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  • Writer's pictureLloydette Bai-Marrow

Three big lessons from Amec Foster Wheeler’s UK DPA

On February 7, 2022 the Serious Fraud Office released the Statement of Facts following its July 2021 Deferred Prosecution Agreement (DPA) with Amec Foster Wheeler Energy. It was released following confirmation by the SFO that it would not be proceeding with prosecutions against any individuals connected to the investigation.

Amec Foster Wheeler was the SFO’s 10th DPA since the DPA regime was introduced in February 2014.

The conduct set out in the Statement of Facts is egregious and endemic. In approving the DPA, the judge was scathing in his assessment of the conduct of senior leaders at Amec. He noted that, but for the fact that the company had been acquired by an innocent party, the John Wood Group, he would not have granted the DPA. The Statement of Facts offers some valuable insights and lessons for corporations who may find themselves entangled in a law enforcement investigation of a similar nature.

Have a clear strategy for dealing with material that is covered by legal professional privilege (LPP). While the material may properly be cloaked by LPP and does not require disclosure for cooperation credit, it is important to consider whether a limited waiver of LPP is appropriate in the circumstances of the investigation and the alleged offending. If the company has decided that it will cooperate with the investigation, then it may require a degree of pragmatism over privileged material in its possession that will enable the investigation to proceed at pace and assist the authorities to reach a conclusion. In Amec, there was a limited waiver of LPP over legal advice received by the company in relation to its dealings with agents and public officials. The SFO regarded this waiver as part of the company’s extensive cooperation. However, the parameters of a limited waiver of LPP should be clearly documented and sufficiently detailed to avoid any misunderstandings as to the extent of the waiver.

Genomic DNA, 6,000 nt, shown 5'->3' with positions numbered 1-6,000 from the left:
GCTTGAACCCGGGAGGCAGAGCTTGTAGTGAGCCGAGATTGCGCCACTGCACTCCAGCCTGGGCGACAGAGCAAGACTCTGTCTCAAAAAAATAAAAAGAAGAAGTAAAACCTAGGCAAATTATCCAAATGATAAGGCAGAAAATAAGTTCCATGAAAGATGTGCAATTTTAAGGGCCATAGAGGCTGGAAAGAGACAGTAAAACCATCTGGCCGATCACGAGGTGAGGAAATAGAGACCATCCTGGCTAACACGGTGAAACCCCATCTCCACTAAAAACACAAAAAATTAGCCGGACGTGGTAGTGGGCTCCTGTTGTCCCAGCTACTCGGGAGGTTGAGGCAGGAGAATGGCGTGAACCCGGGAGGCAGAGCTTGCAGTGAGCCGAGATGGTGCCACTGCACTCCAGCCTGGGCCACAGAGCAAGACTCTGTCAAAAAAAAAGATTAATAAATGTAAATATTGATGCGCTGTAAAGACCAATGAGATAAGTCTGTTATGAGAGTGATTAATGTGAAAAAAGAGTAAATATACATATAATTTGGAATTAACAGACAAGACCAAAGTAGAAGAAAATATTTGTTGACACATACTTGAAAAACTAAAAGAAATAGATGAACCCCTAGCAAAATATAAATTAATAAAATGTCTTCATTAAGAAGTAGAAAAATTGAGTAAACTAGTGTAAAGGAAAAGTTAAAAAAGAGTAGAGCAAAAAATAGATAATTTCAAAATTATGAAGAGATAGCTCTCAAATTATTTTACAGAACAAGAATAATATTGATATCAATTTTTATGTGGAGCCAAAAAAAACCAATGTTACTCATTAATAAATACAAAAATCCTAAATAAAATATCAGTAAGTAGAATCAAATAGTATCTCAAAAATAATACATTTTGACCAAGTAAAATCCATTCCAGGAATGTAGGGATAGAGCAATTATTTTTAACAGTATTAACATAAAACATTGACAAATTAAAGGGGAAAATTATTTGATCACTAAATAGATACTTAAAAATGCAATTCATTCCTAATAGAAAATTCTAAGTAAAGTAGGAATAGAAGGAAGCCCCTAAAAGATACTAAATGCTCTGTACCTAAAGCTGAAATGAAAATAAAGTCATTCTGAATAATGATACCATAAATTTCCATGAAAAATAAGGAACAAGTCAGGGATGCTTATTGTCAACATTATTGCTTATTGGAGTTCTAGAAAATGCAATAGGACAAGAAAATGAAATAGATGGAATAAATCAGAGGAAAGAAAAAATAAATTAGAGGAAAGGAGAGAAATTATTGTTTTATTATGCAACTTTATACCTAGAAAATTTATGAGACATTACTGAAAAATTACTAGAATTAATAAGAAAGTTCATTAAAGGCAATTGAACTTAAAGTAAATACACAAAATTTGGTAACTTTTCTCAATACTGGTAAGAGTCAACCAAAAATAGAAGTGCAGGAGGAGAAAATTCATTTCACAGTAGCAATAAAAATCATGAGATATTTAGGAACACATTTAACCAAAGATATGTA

Policies and procedures don’t effect change. People do. Who is responsible for the effective implementation? Do they have the required visibility into frontline operations? The lack of visibility and access to information can be a major impediment to ensuring that the policies and procedures effectively manage behavior and mitigate risk. In Amec, an Employee Handbook was issued in 2001, which contained a Code of Ethics and set out procedures on the use of agents. In 2004, the company issued a Code of Business Ethics & Conduct, and subsequent policies and procedures followed. All were circumvented and disregarded by employees who were determined to continue corrupt practices without the knowledge of the compliance department. They appeared to have been blind to the “culture of disregard” or powerless to stop it. Those responsible for implementing policies and procedures must have the visibility into highest risk operations and the authority to effect change.

Avoid “paper” internal investigations and reviews. The simplified essence of an internal investigation is to identify the issue, resolve it and mitigate the risk of recurrence. The collection of factual information that alludes to corporate misconduct and potential criminal offending should be a call to action and not carry on regardless. Senior leaders should be committed to taking the steps needed to resolve the identified issues and implement measures to stop such conduct from reoccurring. Amec instructed the same law firm to conduct four separate internal investigations, between 2007 and 2010, into suspicions of bribery in India, Malaysia, Saudi Arabia, and Nigeria. Each investigation uncovered evidence of corruption, and yet senior employees at Amec did the bare minimum to tackle these issues.

Those instructed as external resources should ensure that they have requisite independence and impartiality. Otherwise, the investigation is undermined and is an expensive exercise in futility.

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